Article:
Yuh-Line Niou May Have Committed Wage Theft
The state assemblywoman from Lower Manhattan is running for Congress as a working-class champion. But public records show that she pays her own staffers poverty wages.
Back in March, I reported that several prominent Democrats in the New York State Assembly pay many of their full-time staffers around $30,000 a year - all of them from New York City. Despite branding themselves as champions of the working class, these members are barely paying their own employees the minimum wage in districts where the cost of living is among the highest in the country. In fact, because these positions typically demand well in excess of 40 hours a week, workers earning so little almost certainly make less than minimum wage of $15 an hour, given how many hours they’re actually putting in. One of the worst offenders is State Assemblywoman Yuh-Line Niou, who announced a bid for Congress over the weekend.
Every year, the Speaker of the State Assembly allocates a fixed amount of payroll funding to each member that they can use to staff their office however they like. Within the Democratic conference, Assembly Speaker Carl Heastie sets the floor for each office at around $180,000 a year. The system for determining how much payroll funding a member receives is extremely dysfunctional, for reasons outlined in my previous reporting. One of them is the fact that it incentivizes members to hire a large number of employees at poverty wages rather than a smaller number at a living wage, in order to extract as much labor from their staff as possible at the lowest cost.
Not everyone succumbs to this temptation, of course. Quite a few left-leaning lawmakers do practice what they preach and hire only as many staffers as they can afford to reasonably compensate. For example, here is the payroll data for the four members of the State Assembly affiliated with the Democratic Socialists of America, as recorded in the legislature’s most recent expenditure report. Only eight months of data is available for members who took office in January 2021, but this is sufficient for us to estimate their employees’ annual salaries.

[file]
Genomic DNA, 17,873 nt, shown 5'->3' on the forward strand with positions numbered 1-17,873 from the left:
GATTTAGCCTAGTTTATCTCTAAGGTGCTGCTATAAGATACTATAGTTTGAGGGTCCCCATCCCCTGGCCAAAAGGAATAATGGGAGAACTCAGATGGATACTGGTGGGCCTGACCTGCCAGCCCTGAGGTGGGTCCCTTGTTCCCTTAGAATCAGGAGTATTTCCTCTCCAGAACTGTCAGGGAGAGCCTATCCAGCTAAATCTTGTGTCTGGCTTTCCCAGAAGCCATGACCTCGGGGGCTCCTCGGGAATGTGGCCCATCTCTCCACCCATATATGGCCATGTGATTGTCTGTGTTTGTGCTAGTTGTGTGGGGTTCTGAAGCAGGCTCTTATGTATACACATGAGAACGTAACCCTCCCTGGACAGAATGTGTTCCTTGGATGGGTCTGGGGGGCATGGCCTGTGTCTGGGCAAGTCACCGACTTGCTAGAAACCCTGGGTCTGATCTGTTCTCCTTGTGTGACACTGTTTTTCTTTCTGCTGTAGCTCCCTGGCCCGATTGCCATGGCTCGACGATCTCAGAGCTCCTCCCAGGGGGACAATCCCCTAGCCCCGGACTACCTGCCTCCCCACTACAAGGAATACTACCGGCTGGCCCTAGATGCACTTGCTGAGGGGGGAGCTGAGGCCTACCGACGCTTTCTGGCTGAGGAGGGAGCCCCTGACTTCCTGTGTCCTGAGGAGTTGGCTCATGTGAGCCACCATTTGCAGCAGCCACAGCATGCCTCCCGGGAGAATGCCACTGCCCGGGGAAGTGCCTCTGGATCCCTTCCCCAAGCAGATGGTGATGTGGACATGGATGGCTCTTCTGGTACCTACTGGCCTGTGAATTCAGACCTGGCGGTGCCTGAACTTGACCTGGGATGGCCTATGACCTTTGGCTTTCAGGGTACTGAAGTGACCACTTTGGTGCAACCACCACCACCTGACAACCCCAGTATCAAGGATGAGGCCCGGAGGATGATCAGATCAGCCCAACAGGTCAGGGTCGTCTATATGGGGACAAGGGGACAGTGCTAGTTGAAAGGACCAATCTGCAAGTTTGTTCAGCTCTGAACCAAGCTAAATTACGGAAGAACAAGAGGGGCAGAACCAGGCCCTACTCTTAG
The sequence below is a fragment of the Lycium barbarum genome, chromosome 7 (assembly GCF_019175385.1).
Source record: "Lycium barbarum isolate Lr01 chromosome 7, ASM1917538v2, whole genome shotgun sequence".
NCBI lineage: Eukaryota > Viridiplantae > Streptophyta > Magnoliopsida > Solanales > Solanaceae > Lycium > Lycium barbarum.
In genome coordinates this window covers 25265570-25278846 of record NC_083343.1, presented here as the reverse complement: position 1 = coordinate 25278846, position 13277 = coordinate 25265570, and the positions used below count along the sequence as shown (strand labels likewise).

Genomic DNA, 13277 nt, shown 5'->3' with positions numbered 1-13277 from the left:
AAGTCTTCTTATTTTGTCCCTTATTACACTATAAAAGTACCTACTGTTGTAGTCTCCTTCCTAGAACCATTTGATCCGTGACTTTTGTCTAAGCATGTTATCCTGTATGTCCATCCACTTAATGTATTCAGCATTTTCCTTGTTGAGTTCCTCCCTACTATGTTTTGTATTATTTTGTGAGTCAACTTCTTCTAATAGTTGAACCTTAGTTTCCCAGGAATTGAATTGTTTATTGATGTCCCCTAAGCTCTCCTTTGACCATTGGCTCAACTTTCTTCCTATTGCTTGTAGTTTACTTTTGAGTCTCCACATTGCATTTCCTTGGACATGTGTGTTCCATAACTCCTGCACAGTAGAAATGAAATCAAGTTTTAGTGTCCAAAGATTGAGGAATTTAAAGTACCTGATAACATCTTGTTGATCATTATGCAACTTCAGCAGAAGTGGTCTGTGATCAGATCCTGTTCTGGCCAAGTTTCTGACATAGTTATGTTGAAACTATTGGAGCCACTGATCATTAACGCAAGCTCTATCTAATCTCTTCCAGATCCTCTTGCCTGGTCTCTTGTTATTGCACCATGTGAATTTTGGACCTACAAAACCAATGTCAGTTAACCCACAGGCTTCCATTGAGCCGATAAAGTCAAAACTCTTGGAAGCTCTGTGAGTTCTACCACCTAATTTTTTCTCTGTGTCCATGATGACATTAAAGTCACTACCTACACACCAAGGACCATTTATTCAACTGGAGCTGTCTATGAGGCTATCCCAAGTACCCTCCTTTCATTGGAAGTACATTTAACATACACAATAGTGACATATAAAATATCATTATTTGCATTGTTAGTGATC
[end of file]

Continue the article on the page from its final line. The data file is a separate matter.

Zohran Mamdani, Phara Souffrant-Forest, and Marcela Mitaynes all employ three to four full-time staffers, none of whom make less than $52,000 a year. Same for Emily Gallagher, though this isn’t reflected yet in public records. Because the pay in her office looked a little low, I contacted her chief-of-staff to learn more. He told me that their part-time community liaison left in mid-July, followed by their full-time director of community affairs at the end of September. To replace them, Gallagher hired two new staffers who came on part-time over the summer, then transitioned to full-time in the fall as soon as the rest of their payroll budget freed up. Both now make around $60,000 a year.
Compare that to Niou’s office, where she’s had no less than eight and as many as nine staffers working for her at any given time over the past two years. With a payroll budget of just over $200,000 annually, there simply isn’t enough funding to employ so many people at a living wage. Before departing in 2021, her former communications director and deputy chief-of-staff were both making just over $31,000 a year working full-time. In the most recent twelve months on record, her full-time legislative director made just over $29,000. Niou’s last recorded hire started on July 22nd, 2021, and earned $4,142 working full-time during the most recent reporting period, which ended on September 30th. That works out to a little over $30,000 a year.